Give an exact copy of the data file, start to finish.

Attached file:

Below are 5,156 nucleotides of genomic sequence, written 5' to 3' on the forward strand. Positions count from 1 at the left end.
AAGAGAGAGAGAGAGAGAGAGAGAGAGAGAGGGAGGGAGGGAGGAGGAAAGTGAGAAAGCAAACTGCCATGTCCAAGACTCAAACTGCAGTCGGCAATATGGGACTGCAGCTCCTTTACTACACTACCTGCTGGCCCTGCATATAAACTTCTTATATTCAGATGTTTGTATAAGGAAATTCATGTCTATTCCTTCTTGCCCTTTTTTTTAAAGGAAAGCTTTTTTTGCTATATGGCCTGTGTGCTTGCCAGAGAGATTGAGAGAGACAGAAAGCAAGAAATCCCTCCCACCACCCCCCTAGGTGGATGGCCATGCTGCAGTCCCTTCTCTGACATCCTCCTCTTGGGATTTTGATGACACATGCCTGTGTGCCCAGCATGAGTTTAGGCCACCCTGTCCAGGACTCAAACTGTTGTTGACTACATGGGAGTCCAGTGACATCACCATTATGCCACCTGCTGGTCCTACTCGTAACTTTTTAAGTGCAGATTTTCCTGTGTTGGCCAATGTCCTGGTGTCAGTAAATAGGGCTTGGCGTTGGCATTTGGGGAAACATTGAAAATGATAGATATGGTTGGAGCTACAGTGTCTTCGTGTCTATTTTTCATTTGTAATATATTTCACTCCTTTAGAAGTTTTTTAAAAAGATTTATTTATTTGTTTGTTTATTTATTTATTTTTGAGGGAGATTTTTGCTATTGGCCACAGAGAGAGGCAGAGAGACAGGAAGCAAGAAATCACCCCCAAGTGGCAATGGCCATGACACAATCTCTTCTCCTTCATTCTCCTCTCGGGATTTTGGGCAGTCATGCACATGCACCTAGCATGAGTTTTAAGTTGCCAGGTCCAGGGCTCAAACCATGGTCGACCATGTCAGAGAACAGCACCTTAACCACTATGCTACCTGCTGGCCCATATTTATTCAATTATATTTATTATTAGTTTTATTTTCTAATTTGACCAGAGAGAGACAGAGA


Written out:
Below are 5,156 nucleotides of genomic sequence, written 5' to 3' on the forward strand. Positions count from 1 at the left end.
AAGAGAGAGAGAGAGAGAGAGAGAGAGAGAGGGAGGGAGGGAGGAGGAAAGTGAGAAAGCAAACTGCCATGTCCAAGACTCAAACTGCAGTCGGCAATATGGGACTGCAGCTCCTTTACTACACTACCTGCTGGCCCTGCATATAAACTTCTTATATTCAGATGTTTGTATAAGGAAATTCATGTCTATTCCTTCTTGCCCTTTTTTTTAAAGGAAAGCTTTTTTTGCTATATGGCCTGTGTGCTTGCCAGAGAGATTGAGAGAGACAGAAAGCAAGAAATCCCTCCCACCACCCCCCTAGGTGGATGGCCATGCTGCAGTCCCTTCTCTGACATCCTCCTCTTGGGATTTTGATGACACATGCCTGTGTGCCCAGCATGAGTTTAGGCCACCCTGTCCAGGACTCAAACTGTTGTTGACTACATGGGAGTCCAGTGACATCACCATTATGCCACCTGCTGGTCCTACTCGTAACTTTTTAAGTGCAGATTTTCCTGTGTTGGCCAATGTCCTGGTGTCAGTAAATAGGGCTTGGCGTTGGCATTTGGGGAAACATTGAAAATGATAGATATGGTTGGAGCTACAGTGTCTTCGTGTCTATTTTTCATTTGTAATATATTTCACTCCTTTAGAAGTTTTTTAAAAAGATTTATTTATTTGTTTGTTTATTTATTTATTTTTGAGGGAGATTTTTGCTATTGGCCACAGAGAGAGGCAGAGAGACAGGAAGCAAGAAATCACCCCCAAGTGGCAATGGCCATGACACAATCTCTTCTCCTTCATTCTCCTCTCGGGATTTTGGGCAGTCATGCACATGCACCTAGCATGAGTTTTAAGTTGCCAGGTCCAGGGCTCAAACCATGGTCGACCATGTCAGAGAACAGCACCTTAACCACTATGCTACCTGCTGGCCCATATTTATTCAATTATATTTATTATTAGTTTTATTTTCTAATTTGACCAGAGAGAGACAGAGA